Epidemiology and Etiology
- Overall incidence: 2.5–10 per 100,000 live births
- Duodenal atresia:
- Incidence: 1 in 10,000 live births
- 50% of infants with duodenal atresia are premature.
- Common concomitant anomalies:
- Down’s syndrome (25%–40%)
- Congenital heart disease (30%): associated with increased mortality
- Annular pancreas (30%): associated with late pancreatitis, gastroesophageal reflux disease, peptic ulcer disease, and gastric cancer
- Malrotation (20%–30%)
- Renal anomalies (5%–15%)
- Esophageal atresia (5%–10%)
- Skeletal malformations (5%)
- Anorectal anomalies (5%)
- Annular pancreas:
- Incidence: 5–15 per 100,000 adults
- Common concomitant abnormalities:
- Maternal polyhydramnios
- Meckel’s diverticulum
- Down’s syndrome
- Imperforate anus
- Duodenal atresia
- Esophageal atresia
- Duplication cysts:
- Incidence: 1 in 45,000 births
- Duodenal duplication cysts make up only 5% of reported cases.
- Congenital bands: Incidence of duodenal obstruction due to Ladd’s bands is not reported.
- Intrinsic (most common):
- Duodenal atresia (most common): failed recanalization of the duodenum during embryonal development
- Duodenal stenosis: incomplete recanalization of the duodenum during embryonal development
- Annular pancreas: band of pancreatic tissue surrounding the duodenum arising from incorrect rotation of the pancreatic bud during embryonal development
- Congenital bands (Ladd’s bands): fibrous bands of peritoneum that persist due to malrotation of the small intestines
- Duplication cyst: cystic malformations of the small intestines that can deform the lumen of the duodenum
- Intrinsic and extrinsic causes may occur concomitantly.
Signs and symptoms of intestinal obstruction:
- Polyhydramnios and bile-stained amniotic fluid may be present at birth.
- Bilious vomiting without abdominal distension on 1st day of life (hallmark)
- Delayed symptoms or prolonged vomiting and failure to thrive based on severity of occlusion
- Abdominal peristaltic waves may be present, especially early in the course.
- Biliary atresia
- Agenesis of gallbladder
- Renal, limb, and vertebral malformations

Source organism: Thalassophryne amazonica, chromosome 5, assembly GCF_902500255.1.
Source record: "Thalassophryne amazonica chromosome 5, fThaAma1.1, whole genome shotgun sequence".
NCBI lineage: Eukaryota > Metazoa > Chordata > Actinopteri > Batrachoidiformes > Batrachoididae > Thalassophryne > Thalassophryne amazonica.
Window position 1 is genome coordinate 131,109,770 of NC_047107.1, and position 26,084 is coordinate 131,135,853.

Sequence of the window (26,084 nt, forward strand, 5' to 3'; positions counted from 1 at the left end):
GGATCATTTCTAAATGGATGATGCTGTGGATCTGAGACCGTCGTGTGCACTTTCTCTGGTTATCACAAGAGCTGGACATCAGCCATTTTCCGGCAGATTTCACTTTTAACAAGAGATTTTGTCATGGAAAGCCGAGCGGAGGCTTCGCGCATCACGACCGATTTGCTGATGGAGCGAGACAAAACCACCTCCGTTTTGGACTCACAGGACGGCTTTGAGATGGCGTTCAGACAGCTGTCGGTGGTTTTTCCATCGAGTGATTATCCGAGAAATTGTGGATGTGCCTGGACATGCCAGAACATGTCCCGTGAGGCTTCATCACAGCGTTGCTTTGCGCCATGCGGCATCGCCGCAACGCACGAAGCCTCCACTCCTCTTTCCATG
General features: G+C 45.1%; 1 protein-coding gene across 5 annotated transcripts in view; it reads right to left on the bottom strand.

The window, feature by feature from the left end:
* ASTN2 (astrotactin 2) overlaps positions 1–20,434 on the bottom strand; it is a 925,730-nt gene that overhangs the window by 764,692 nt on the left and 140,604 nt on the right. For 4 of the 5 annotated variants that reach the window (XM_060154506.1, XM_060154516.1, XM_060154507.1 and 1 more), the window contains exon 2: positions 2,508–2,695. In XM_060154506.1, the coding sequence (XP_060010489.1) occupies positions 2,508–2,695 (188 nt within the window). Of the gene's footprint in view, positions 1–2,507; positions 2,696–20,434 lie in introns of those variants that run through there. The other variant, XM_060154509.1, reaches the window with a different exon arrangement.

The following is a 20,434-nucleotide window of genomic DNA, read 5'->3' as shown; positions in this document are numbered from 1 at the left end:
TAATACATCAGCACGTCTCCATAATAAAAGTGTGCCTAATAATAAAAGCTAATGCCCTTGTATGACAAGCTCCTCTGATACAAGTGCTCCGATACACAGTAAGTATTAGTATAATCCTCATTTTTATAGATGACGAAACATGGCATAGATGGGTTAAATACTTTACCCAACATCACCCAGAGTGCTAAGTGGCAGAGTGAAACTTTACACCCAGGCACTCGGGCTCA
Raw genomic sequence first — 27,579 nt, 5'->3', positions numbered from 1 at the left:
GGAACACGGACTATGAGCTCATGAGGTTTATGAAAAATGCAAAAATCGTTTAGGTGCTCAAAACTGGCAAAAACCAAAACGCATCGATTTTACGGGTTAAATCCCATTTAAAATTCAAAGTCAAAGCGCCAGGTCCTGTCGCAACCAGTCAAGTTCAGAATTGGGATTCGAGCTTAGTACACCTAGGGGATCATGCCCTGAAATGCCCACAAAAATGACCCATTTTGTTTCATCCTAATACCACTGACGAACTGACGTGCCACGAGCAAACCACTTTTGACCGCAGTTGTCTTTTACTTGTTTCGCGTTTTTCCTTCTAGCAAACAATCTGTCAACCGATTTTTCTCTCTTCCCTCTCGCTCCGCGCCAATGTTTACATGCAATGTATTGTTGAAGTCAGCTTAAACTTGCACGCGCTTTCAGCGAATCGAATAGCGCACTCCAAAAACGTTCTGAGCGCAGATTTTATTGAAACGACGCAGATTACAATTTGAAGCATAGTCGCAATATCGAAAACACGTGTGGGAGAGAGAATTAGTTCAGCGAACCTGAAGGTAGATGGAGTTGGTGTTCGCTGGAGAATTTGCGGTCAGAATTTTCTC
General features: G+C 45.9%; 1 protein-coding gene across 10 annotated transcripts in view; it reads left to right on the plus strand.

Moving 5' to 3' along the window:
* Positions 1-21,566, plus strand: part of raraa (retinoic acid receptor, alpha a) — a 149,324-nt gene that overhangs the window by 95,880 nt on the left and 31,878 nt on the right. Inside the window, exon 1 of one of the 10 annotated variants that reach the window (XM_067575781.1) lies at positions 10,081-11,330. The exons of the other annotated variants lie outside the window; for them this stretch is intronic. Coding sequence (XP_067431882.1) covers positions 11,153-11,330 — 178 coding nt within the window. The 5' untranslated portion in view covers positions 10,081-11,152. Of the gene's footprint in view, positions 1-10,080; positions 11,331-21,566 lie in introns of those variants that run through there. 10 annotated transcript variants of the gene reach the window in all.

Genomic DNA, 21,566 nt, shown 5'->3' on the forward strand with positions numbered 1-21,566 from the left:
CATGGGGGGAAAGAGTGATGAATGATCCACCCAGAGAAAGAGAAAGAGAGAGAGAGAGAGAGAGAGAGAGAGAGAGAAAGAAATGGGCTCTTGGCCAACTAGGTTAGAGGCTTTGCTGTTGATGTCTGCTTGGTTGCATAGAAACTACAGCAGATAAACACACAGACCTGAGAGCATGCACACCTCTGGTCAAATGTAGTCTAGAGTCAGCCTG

Diagnosis and Management
- Duodenal obstruction in other pregnancy
- Bowel dilatation or polyhydramnios on prenatal screening
- Maternal diabetes mellitus
- Gestational age
- Hours from birth to onset of vomiting
- Timing of meconium passing
- Family history:
- Siblings with intestinal malformations
- Cystic fibrosis
- Signs pointing to dehydration
- Dysmorphic features suggestive of associated abnormalities seen with atresia (e.g., Down’s syndrome)
- Skin: jaundice
- Abdomen: Distension suggests that obstruction is not duodenal but more distal.
- Rectal exam: anal atresia associated with duodenal atresia
- Prenatal ultrasound:
- Shows “double bubble” sign (air-filled stomach and duodenum)
- May reveal polyhydramnios
- Double bubble sign confirms diagnosis of duodenal obstruction.
- Contrast studies may occasionally be needed to rule out malrotation and volvulus.
- Computed tomography (CT) or magnetic resonance imaging (MRI) may be used for better visualization.
- Nasogastric decompression
- Fluid resuscitation
- Duodenal atresia and/or annular pancreas are corrected with duodenoduodenostomy.
- Long-term prognosis is excellent.
- Kliegman RB, ST Geme JW, Blum MJ, Shah SS, Tasker RC, Wilson KM, Behrman RE. (2016). In Nelson’s Textbook of Pediatrics. (20th ed.) Elsevier.
- Ravitch MM. (1975). The pancreas in infants and children. Surg Clin North Am, 55(2):377–85. https://doi.org/10.1016/s0039-6109(16)40587-6
- Sangüesa Nebot C, Llorens Salvador R, Carazo Palacios E, Picó Aliaga S, Ibañez Pradas V. (2018). Enteric duplication cysts in children: varied presentations, varied imaging findings. Insights Imaging, 9(6):1097–1106. https://doi.org/10.1007/s13244-018-0660-z
- Sadler TW, Langman J. (2012). Langman’s medical embryology (12th ed.) Wolters Kluwer Health/Lippincott Williams & Wilkins.